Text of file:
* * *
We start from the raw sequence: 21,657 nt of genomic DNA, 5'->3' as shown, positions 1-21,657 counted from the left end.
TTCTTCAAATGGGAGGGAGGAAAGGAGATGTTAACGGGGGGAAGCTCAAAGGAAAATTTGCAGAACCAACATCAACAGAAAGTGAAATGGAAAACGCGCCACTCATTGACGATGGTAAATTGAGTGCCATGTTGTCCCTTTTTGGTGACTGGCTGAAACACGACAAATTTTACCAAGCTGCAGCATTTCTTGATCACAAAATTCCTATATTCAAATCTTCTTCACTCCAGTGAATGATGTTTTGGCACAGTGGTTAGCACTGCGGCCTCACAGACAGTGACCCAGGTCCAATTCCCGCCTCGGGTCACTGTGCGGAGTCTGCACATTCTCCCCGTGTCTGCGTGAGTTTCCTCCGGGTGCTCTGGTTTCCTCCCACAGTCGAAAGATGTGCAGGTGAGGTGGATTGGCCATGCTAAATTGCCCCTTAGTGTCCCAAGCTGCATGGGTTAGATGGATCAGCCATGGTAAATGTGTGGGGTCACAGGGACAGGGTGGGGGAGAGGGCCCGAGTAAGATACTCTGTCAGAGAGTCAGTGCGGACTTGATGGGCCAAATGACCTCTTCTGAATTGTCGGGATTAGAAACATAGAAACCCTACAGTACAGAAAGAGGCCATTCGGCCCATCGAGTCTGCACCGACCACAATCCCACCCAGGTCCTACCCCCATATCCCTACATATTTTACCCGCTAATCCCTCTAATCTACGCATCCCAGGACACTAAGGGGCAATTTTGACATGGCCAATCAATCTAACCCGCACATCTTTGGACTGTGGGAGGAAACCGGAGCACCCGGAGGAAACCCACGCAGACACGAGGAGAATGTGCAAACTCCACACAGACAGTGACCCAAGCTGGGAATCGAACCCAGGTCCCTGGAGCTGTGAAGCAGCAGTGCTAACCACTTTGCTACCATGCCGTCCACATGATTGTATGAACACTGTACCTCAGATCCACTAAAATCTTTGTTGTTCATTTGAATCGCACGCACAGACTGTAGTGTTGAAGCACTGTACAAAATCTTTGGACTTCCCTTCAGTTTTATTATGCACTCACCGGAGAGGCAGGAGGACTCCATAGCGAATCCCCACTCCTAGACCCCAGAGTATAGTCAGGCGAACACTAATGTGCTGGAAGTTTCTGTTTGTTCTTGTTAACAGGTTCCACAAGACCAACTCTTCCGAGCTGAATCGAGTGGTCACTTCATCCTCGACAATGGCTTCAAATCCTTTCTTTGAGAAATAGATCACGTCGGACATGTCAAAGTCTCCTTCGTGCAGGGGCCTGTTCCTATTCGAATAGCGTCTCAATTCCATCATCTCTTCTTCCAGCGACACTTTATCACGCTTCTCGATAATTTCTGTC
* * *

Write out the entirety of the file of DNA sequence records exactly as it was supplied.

We start from the raw sequence: 21,657 nt of genomic DNA, 5'->3' as shown, positions 1-21,657 counted from the left end.
TTCTTCAAATGGGAGGGAGGAAAGGAGATGTTAACGGGGGGAAGCTCAAAGGAAAATTTGCAGAACCAACATCAACAGAAAGTGAAATGGAAAACGCGCCACTCATTGACGATGGTAAATTGAGTGCCATGTTGTCCCTTTTTGGTGACTGGCTGAAACACGACAAATTTTACCAAGCTGCAGCATTTCTTGATCACAAAATTCCTATATTCAAATCTTCTTCACTCCAGTGAATGATGTTTTGGCACAGTGGTTAGCACTGCGGCCTCACAGACAGTGACCCAGGTCCAATTCCCGCCTCGGGTCACTGTGCGGAGTCTGCACATTCTCCCCGTGTCTGCGTGAGTTTCCTCCGGGTGCTCTGGTTTCCTCCCACAGTCGAAAGATGTGCAGGTGAGGTGGATTGGCCATGCTAAATTGCCCCTTAGTGTCCCAAGCTGCATGGGTTAGATGGATCAGCCATGGTAAATGTGTGGGGTCACAGGGACAGGGTGGGGGAGAGGGCCCGAGTAAGATACTCTGTCAGAGAGTCAGTGCGGACTTGATGGGCCAAATGACCTCTTCTGAATTGTCGGGATTAGAAACATAGAAACCCTACAGTACAGAAAGAGGCCATTCGGCCCATCGAGTCTGCACCGACCACAATCCCACCCAGGTCCTACCCCCATATCCCTACATATTTTACCCGCTAATCCCTCTAATCTACGCATCCCAGGACACTAAGGGGCAATTTTGACATGGCCAATCAATCTAACCCGCACATCTTTGGACTGTGGGAGGAAACCGGAGCACCCGGAGGAAACCCACGCAGACACGAGGAGAATGTGCAAACTCCACACAGACAGTGACCCAAGCTGGGAATCGAACCCAGGTCCCTGGAGCTGTGAAGCAGCAGTGCTAACCACTTTGCTACCATGCCGTCCACATGATTGTATGAACACTGTACCTCAGATCCACTAAAATCTTTGTTGTTCATTTGAATCGCACGCACAGACTGTAGTGTTGAAGCACTGTACAAAATCTTTGGACTTCCCTTCAGTTTTATTATGCACTCACCGGAGAGGCAGGAGGACTCCATAGCGAATCCCCACTCCTAGACCCCAGAGTATAGTCAGGCGAACACTAATGTGCTGGAAGTTTCTGTTTGTTCTTGTTAACAGGTTCCACAAGACCAACTCTTCCGAGCTGAATCGAGTGGTCACTTCATCCTCGACAATGGCTTCAAATCCTTTCTTTGAGAAATAGATCACGTCGGACATGTCAAAGTCTCCTTCGTGCAGGGGCCTGTTCCTATTCGAATAGCGTCTCAATTCCATCATCTCTTCTTCCAGCGACACTTTATCACGCTTCTCGATAATTTCTGTC